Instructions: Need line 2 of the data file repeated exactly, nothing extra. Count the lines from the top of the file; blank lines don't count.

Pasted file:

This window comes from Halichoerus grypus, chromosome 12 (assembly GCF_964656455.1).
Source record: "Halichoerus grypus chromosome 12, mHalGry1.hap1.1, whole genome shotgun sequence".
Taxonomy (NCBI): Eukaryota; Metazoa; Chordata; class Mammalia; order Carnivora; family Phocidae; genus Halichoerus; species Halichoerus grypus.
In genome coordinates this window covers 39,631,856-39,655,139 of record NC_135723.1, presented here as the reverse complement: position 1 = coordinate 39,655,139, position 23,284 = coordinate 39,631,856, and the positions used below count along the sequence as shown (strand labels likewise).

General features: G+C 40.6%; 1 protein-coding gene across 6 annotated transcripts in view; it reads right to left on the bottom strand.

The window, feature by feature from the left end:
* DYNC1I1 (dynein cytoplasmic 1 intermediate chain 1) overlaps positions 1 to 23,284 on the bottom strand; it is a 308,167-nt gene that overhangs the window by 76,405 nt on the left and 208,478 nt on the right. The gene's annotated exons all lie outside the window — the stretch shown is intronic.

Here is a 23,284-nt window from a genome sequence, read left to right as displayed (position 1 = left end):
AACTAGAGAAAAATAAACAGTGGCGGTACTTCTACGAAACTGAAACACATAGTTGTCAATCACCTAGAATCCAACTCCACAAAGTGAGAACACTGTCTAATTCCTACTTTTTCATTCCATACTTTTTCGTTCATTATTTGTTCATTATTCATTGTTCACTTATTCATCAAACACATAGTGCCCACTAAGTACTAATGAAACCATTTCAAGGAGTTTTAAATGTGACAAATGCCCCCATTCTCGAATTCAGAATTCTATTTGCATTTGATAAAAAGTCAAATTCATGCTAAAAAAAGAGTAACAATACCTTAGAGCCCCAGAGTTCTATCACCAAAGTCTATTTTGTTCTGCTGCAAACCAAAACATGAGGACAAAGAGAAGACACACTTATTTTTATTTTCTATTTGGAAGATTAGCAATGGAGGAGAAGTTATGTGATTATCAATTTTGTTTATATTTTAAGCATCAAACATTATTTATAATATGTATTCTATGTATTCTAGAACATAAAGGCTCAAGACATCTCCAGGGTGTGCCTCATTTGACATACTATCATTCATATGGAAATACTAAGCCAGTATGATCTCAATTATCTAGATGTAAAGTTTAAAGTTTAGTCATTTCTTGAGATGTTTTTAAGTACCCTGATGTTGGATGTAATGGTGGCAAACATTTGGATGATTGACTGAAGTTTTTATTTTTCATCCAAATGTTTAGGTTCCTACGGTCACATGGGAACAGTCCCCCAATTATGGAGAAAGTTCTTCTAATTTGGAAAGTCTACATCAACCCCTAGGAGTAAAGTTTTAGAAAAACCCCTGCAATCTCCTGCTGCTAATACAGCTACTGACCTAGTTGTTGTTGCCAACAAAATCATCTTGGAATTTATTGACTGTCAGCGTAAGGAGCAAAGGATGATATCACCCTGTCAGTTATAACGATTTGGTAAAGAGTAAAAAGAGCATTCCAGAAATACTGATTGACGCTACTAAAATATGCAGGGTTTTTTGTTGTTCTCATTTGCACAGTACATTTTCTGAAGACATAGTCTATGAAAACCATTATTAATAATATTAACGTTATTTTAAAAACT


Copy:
Source record: "Halichoerus grypus chromosome 12, mHalGry1.hap1.1, whole genome shotgun sequence".